Lake El Salto, New Lake Picachos and The Amazon: March 2018
By the time March rolls around, all but the last stragglers have spawned and bass are making their transition in earnest to their summertime environments. Because we have such a prolonged spawning period – it lasts for several months – even though some fish are weakened from the reproduction rituals, others have regained their strength and are starting to put on the feed bag. That means that this March/April timeframe still lends itself well to a wide variety of techniques, although big worms, jigs, swimbaits and crankbaits increasingly show up on our lakeside lunker boards.
Chuck Stratton was a repeat customer to our El Salto operation, and he came with a friend who’d fished with us four times to re-explore the lake’s bounty. They fished with veteran guide Antonio and averaged 80-90 fish per day.
“Our favorite lures were Rat-L-Traps, imitation shad swimbaits, 5- and 6-inch Senkos in pumpkin or watermelon colors, and lizards in the same colors,” he said. “Large Rat-L-Traps, specifically the Red Eye Shad, was our best lure for big fish.”
As we reported last month, Hall of Famer Bill Siemental made his first trip with us to El Salto and did some serious damage with big swimbaits. If you’ve always wondered whether they’ll work in Mexico, the answer is a resounding yes. Bring some on your next trip and ask your guide where they work best. If you’re not ready to invest heavily in the high-tech models, bring a number of packs of 4- to 6-inch swimbaits in pearl or pearl with a chartreuse back. At a buck apiece you won’t be heartbroken if you lose one, and crawling them of deep points and drop-offs you’re likely to get your arm pulled out of the socket by a 10-pounder.
Kathleen Maxwell-Rambie and her husband made a return trip to El Salto, just a year after they joined us for the first time. They run a Texas hunting lodge, so they truly understand and appreciate the combination of world-class service and world-class fishing. This time Kathleen brought a clicker counter to avoid telling any tell tales and she reported that they caught 241 bass in 3 ½ days, including an 8 pounder and an 8-14, as well as a large number of 5- and 6-pound bass. Their guide was Victor.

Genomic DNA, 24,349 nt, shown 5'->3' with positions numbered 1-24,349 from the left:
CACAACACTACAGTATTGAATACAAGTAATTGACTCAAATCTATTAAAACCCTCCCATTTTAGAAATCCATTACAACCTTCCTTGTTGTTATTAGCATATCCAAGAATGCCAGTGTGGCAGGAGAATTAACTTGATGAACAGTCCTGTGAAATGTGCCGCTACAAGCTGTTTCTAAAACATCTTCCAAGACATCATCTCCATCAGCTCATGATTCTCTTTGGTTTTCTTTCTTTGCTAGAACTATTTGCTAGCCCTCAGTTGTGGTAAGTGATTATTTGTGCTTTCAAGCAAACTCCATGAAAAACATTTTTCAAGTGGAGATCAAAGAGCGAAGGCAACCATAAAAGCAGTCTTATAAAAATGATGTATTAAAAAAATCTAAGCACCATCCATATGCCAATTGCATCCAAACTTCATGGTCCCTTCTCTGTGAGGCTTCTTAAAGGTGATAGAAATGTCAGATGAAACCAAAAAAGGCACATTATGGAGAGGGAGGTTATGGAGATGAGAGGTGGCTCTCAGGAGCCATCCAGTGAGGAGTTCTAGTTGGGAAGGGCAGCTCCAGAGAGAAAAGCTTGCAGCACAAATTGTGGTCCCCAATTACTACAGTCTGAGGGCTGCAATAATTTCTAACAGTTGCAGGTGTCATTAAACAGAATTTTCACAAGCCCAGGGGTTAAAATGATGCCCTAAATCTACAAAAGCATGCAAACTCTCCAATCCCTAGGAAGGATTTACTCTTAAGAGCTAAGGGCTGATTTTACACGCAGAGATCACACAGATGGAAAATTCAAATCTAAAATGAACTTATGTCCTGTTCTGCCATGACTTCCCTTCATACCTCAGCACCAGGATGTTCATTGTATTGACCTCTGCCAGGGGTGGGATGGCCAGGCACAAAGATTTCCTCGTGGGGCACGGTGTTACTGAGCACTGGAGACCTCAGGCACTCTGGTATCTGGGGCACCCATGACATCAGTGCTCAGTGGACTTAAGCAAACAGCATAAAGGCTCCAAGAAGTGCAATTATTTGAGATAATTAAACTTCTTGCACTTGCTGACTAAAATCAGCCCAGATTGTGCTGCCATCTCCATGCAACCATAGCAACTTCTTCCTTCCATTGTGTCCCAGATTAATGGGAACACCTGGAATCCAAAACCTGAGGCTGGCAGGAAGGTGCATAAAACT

“We caught most of them on a watermelon red 8-inch lizard,” she said. “As well as a few on a white spinnerbait. Fish your lizards slow. It makes a big difference. Fish hard and always keep a line in the water.”
Fishing industry veteran Chris Hockley made his fourth trip to join us south of the border, and on this trip he fished with both Poncho and Jesus.
“Both of them are excellent,” he reported. “Jesus produced a 9 and change for us during the last trip.” Their best bait was a green pumpkin or watermelon worm fished with a ½ ounce tungsten worm weight and a 4/0 heavy-duty EWG hook. Remember that these fish are likely stronger than the ones that you fish for at home, so the heavy gauge wire can make the difference between a hero and a zero. “We got on average 40-60 fish per boat per day,” Chris concluded. “Sometimes less, more often more.”
Both Chuck and Chris stressed the importance of Spike-It dipping dye. Our guides insist upon it for a reason – it works! These fish are often aggressive, but they can be finicky at times and that little bit of scent and flash of chartreuse makes a huge difference.